Mast rake: Follow the setup guide and sail with 6050 or less upwind. As you rake the mast back it moves the sail COE further behind the center board COE. This generates slightly more weather helm and helps pointing when windy.
Boom sheeting position: How far the boom is pulled in to the Centre line of the boat makes a big difference. You should be looking to get the boom end no more then halfway between the centreline and the transom corner. As the wind increases the boom end should move further to the corner or just past it.
Leech tension: To little and you will have no power, to much and you stall the sail. The rule of thumb is to have the top leech tell tail flying only 50% of the time, as the wind increases this takes quite a bit of kicker! I would say a lot of the mid-lower fleet don't have enough kicker on upwind, if I'm fully hiked I usually have almost all my kicker on to keep the leech tension correct, but remember to let it off in the lulls.
Strop length: this has a key affect on the last 2 points above. If its to short then you will probably be pulling the boom in to far, to long and the boom will not come in far enough. About 600 Is what I use.
Boat speed & heel: To make the foils (rudder, Center board) work efficiently and stop you drifting sideways you need boat speed and a flat boat! Unfortunalty that means hiking hard or in other words getting fit, as hiking and fitness are the same thing. I'm sorry to say 'getting fit' will improve your boat speed more than anything else.
Foot or pinch: The curse of the pond sailor is to pinch to much. Pinching in a fully battened sail is not quick, and normally your boat is not flat while your doing it, so goes against the point above. You go slower, heal more and just drift sideways. You can sail a normal close-hauled course that's fine, but don't pinch. Mark H has shown us all that footing off 5-10degs as the wind builds is very fast if your fit enough to hold the boat flat. Not many of us can do this for a whole beat, but it can come in handy at times to foot off for a few minutes to gain a tactical advantage. In light air, make sure you gain maximum forward momentum before trying to come up to close-hauled course, or again you will just drift sideways.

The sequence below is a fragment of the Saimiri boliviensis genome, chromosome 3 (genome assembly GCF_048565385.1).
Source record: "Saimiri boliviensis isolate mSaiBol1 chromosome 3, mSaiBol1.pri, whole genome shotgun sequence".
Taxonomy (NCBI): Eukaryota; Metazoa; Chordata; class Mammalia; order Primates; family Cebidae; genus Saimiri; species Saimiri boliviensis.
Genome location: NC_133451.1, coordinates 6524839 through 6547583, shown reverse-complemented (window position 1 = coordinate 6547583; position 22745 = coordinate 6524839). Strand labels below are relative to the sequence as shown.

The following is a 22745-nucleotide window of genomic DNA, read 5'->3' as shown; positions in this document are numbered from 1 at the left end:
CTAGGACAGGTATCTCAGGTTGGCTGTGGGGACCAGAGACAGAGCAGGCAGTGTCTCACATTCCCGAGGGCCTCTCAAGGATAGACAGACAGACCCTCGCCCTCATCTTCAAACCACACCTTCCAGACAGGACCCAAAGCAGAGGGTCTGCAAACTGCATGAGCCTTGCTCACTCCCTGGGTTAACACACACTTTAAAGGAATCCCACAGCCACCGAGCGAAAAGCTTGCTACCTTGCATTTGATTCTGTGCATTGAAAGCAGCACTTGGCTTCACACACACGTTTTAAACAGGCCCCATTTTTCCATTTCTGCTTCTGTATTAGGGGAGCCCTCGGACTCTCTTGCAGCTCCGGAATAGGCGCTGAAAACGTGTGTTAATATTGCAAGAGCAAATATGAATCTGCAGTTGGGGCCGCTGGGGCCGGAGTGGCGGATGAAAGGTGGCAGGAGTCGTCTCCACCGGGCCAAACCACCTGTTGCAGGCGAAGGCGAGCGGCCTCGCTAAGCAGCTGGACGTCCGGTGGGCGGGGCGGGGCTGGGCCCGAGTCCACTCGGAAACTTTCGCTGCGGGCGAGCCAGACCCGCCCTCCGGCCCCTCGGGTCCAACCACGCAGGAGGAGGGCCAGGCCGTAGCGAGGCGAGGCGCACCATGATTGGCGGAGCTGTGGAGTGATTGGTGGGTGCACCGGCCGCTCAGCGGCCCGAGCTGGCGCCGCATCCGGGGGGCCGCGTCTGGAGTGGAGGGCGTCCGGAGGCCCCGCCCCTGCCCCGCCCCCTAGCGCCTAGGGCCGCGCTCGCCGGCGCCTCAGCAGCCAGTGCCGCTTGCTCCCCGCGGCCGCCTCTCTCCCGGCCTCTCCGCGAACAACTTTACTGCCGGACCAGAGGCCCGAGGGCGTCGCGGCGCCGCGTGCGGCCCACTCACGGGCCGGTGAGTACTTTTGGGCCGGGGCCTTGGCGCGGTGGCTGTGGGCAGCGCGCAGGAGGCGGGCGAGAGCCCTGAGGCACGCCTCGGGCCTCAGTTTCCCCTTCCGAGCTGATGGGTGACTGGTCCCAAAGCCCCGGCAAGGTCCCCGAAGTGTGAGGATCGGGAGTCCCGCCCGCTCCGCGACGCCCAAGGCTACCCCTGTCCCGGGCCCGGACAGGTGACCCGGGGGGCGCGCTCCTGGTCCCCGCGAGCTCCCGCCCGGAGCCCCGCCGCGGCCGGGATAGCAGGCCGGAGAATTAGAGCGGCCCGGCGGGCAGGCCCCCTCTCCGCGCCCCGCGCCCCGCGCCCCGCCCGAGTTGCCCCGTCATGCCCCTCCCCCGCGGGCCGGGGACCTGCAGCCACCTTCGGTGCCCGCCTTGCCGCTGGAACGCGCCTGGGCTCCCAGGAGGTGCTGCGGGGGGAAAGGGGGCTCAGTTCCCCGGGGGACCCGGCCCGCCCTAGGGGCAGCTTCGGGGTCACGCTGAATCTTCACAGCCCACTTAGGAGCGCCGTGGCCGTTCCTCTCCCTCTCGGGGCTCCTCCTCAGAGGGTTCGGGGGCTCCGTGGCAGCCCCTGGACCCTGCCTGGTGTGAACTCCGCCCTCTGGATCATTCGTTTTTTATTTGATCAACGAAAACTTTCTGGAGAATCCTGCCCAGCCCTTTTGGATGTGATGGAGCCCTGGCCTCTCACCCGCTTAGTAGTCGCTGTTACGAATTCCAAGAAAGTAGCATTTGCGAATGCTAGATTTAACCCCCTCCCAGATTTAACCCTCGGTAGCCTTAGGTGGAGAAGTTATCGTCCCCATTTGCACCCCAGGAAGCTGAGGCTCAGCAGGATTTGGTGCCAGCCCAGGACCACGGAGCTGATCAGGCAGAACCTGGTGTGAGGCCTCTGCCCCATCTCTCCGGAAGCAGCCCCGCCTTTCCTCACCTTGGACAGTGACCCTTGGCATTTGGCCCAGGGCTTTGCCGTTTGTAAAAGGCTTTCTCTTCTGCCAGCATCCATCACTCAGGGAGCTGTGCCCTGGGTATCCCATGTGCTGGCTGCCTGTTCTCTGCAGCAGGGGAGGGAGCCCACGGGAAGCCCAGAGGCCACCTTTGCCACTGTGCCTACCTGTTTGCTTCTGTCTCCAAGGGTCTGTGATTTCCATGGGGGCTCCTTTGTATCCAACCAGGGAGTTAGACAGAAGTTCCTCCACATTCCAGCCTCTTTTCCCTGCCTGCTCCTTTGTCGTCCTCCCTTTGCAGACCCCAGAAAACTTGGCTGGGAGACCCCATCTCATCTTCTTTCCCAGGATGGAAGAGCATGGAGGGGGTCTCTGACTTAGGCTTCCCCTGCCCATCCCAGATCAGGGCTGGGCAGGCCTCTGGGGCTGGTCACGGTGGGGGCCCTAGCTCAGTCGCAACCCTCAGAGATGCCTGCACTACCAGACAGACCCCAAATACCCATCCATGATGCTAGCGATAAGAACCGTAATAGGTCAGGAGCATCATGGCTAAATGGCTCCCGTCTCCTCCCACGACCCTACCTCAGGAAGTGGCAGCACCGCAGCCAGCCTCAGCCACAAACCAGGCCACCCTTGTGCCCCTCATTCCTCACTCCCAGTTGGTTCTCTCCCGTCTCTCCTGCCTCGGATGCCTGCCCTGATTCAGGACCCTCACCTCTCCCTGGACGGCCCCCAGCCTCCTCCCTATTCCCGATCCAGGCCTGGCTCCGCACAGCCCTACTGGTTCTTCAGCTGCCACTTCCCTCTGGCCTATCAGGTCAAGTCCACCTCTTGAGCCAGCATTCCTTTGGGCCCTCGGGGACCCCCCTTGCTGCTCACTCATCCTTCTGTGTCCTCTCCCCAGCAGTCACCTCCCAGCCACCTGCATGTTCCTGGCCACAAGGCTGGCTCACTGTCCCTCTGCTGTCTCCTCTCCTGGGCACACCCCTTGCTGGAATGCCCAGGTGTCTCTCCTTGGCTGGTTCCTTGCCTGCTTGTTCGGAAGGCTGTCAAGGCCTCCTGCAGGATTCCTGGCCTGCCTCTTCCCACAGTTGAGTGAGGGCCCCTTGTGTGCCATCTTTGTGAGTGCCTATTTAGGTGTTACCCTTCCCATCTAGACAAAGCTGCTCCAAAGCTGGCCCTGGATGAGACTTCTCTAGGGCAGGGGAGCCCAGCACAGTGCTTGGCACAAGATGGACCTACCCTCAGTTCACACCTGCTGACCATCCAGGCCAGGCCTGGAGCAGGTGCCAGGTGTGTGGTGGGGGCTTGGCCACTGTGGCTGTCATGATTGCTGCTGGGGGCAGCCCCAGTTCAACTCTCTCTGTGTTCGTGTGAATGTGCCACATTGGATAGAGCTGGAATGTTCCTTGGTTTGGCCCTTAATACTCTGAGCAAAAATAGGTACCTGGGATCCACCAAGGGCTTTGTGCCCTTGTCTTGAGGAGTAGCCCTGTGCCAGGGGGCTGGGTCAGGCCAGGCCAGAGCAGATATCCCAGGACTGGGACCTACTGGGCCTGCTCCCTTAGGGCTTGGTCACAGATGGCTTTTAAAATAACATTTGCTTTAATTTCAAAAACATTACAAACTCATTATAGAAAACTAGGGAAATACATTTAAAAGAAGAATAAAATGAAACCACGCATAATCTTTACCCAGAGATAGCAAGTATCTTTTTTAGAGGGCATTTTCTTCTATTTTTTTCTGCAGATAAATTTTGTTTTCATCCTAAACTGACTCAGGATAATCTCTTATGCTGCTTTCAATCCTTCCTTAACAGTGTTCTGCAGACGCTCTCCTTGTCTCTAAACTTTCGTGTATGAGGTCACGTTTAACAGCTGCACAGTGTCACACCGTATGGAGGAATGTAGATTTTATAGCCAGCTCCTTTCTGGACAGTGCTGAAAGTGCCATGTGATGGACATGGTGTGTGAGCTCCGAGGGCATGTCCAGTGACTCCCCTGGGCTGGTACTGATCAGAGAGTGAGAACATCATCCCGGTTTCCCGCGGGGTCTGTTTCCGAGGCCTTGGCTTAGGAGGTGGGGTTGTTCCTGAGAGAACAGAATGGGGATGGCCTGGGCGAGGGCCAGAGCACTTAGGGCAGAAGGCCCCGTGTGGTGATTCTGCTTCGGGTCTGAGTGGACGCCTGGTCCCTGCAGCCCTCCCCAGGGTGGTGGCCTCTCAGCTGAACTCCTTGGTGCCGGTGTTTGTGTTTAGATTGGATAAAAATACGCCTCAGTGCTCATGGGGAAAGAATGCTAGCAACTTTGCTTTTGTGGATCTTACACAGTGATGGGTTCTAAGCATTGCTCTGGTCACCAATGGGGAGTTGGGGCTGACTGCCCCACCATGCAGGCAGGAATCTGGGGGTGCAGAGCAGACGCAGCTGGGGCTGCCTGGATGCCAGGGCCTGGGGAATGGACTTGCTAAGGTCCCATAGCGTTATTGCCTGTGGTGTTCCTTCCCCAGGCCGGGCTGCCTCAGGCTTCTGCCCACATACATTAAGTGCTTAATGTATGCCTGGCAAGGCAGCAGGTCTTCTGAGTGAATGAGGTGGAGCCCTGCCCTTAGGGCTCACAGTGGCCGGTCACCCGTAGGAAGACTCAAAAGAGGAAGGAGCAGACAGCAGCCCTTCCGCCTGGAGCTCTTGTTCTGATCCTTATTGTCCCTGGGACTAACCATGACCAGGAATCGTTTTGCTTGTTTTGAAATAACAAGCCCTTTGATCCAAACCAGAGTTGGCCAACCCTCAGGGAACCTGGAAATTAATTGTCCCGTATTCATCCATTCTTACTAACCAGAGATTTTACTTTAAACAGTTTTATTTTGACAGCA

There are 3 ways to get down a run, dead down wind, about 5 -15 degs higher, and by the lee. I will ignore the first as that is not quick, and should only be done for short stretches usually within 5 boat lengths of the bottom mark.
Rig set up should be mast rake off, to allow the boom to push the shroud out further allowing you to sail deeper. Kicker off, less wind the less kicker you want, as the wind builds pull the kicker on to keep the boat stable. It's also better to directly sheet off the boom ideally without a purchase - I do this by holding 2 bits of mainsheet at once from the block on the boom. This allows quick adjustment, quicker gybes, and much better feel for the wind pressure when it's light.
The norm downwind is to sail about 5-15 degs above a dead run, this lets the wind flow nicely over the sail from luff to leech. I use a wind indicator on the mast at boom level which really helps tell what angle I'm sailing downwind. If in doubt you are better sailing higher than lower, the extra speed often negates the extra distance sailed. The trick to getting downwind fast is looking behind you and heading up or gybing into the gusts, then sailing lower in the gust to stay in them longer. Learning to gybe nicely no mater what the wind, is key to this, you will see the top guys gybe more to keep in the wind and the shifts.
Over the last 2 years we have seen floppy spreaders allow the nova to sail by the lee nicely. This can be a very effective tactic when it's windy, but you need to be careful as its easy to death roll. You should see the tell tails flowing from leech to luff ( the wrong way). It's best to have the kicker quite loose to allow the leech to bend further around the shroud, and heel the boat to windward. The Rooster site is the place to go to find out about sailing by the lee.
Overall you need to be able to sail by the lee or high mode, depending on the gusts, boats around you, or mark position. There is no golden rule apart from sail in patches of increased wind, and make sure you learn to gybe! Once you know how the nova is a nice boat to gybe in any wind, if you need help then attend one of the training days as im sure it will be covered then.